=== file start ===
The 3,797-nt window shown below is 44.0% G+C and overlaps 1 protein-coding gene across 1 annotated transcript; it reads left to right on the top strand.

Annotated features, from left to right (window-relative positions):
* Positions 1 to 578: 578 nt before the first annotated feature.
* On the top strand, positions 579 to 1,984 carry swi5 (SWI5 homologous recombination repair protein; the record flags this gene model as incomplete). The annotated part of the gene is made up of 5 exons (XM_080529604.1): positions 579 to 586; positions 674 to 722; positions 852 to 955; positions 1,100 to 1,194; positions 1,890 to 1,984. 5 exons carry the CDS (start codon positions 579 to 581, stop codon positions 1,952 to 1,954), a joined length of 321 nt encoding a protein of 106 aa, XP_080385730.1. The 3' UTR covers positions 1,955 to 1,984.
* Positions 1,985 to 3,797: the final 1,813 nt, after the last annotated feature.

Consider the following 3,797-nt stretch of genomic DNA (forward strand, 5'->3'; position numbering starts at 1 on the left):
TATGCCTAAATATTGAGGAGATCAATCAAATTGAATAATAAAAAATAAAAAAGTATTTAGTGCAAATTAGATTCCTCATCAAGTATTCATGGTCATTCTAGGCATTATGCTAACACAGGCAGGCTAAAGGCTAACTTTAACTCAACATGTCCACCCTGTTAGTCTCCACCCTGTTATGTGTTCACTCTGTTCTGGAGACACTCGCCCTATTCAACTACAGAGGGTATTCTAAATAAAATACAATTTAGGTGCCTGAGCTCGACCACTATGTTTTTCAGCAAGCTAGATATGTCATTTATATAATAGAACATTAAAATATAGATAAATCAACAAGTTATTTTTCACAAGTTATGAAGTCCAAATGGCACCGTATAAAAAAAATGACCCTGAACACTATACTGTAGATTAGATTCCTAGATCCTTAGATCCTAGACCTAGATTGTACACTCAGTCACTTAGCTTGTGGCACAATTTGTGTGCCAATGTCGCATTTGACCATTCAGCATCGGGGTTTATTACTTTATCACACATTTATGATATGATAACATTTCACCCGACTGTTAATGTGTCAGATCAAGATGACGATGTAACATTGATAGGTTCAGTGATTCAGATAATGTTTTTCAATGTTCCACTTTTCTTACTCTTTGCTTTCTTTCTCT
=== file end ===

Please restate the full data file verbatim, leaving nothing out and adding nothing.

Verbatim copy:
The 3,797-nt window shown below is 44.0% G+C and overlaps 1 protein-coding gene across 1 annotated transcript; it reads left to right on the top strand.

Annotated features, from left to right (window-relative positions):
* Positions 1 to 578: 578 nt before the first annotated feature.
* On the top strand, positions 579 to 1,984 carry swi5 (SWI5 homologous recombination repair protein; the record flags this gene model as incomplete). The annotated part of the gene is made up of 5 exons (XM_080529604.1): positions 579 to 586; positions 674 to 722; positions 852 to 955; positions 1,100 to 1,194; positions 1,890 to 1,984. 5 exons carry the CDS (start codon positions 579 to 581, stop codon positions 1,952 to 1,954), a joined length of 321 nt encoding a protein of 106 aa, XP_080385730.1. The 3' UTR covers positions 1,955 to 1,984.
* Positions 1,985 to 3,797: the final 1,813 nt, after the last annotated feature.

Consider the following 3,797-nt stretch of genomic DNA (forward strand, 5'->3'; position numbering starts at 1 on the left):
TATGCCTAAATATTGAGGAGATCAATCAAATTGAATAATAAAAAATAAAAAAGTATTTAGTGCAAATTAGATTCCTCATCAAGTATTCATGGTCATTCTAGGCATTATGCTAACACAGGCAGGCTAAAGGCTAACTTTAACTCAACATGTCCACCCTGTTAGTCTCCACCCTGTTATGTGTTCACTCTGTTCTGGAGACACTCGCCCTATTCAACTACAGAGGGTATTCTAAATAAAATACAATTTAGGTGCCTGAGCTCGACCACTATGTTTTTCAGCAAGCTAGATATGTCATTTATATAATAGAACATTAAAATATAGATAAATCAACAAGTTATTTTTCACAAGTTATGAAGTCCAAATGGCACCGTATAAAAAAAATGACCCTGAACACTATACTGTAGATTAGATTCCTAGATCCTTAGATCCTAGACCTAGATTGTACACTCAGTCACTTAGCTTGTGGCACAATTTGTGTGCCAATGTCGCATTTGACCATTCAGCATCGGGGTTTATTACTTTATCACACATTTATGATATGATAACATTTCACCCGACTGTTAATGTGTCAGATCAAGATGACGATGTAACATTGATAGGTTCAGTGATTCAGATAATGTTTTTCAATGTTCCACTTTTCTTACTCTTTGCTTTCTTTCTCT